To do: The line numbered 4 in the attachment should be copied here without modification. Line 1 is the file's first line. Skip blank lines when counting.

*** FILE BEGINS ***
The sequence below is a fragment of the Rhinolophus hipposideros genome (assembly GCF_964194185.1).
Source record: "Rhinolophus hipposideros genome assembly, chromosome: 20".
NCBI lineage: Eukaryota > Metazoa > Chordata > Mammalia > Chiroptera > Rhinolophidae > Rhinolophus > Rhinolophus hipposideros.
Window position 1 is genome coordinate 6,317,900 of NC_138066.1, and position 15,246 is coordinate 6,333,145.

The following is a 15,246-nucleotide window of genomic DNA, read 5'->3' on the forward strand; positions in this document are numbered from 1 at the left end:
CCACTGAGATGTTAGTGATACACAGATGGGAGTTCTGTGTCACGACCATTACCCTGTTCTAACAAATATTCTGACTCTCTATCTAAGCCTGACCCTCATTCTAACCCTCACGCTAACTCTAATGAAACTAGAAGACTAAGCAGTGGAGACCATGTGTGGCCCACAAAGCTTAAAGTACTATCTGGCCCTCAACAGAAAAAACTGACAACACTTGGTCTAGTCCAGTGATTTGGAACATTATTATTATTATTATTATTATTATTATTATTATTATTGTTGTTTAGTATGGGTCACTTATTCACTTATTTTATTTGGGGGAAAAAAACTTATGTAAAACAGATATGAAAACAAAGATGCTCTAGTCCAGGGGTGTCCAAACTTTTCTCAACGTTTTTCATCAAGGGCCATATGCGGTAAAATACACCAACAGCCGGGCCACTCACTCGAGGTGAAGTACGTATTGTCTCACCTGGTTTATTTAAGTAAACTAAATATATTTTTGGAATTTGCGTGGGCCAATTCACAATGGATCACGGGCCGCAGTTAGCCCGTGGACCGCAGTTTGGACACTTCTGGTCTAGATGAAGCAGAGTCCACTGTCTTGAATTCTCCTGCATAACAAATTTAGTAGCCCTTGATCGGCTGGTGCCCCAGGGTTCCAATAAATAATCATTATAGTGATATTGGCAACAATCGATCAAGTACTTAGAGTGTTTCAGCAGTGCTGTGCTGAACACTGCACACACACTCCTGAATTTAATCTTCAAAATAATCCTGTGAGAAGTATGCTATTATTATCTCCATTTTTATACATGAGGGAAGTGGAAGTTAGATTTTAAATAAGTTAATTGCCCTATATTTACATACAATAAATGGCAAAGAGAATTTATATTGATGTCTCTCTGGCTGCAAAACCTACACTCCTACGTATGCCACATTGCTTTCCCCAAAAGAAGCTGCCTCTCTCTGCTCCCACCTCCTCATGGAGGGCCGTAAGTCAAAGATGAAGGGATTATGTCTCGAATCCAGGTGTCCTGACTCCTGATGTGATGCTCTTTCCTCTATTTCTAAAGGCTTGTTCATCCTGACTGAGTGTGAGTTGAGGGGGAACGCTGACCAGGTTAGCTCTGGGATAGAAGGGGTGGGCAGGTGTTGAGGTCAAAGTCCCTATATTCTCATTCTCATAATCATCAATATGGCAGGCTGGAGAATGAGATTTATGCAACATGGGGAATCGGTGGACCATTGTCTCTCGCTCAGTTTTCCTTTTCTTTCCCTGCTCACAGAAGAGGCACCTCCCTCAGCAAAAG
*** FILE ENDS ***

Window position 1 is genome coordinate 6,317,900 of NC_138066.1, and position 15,246 is coordinate 6,333,145.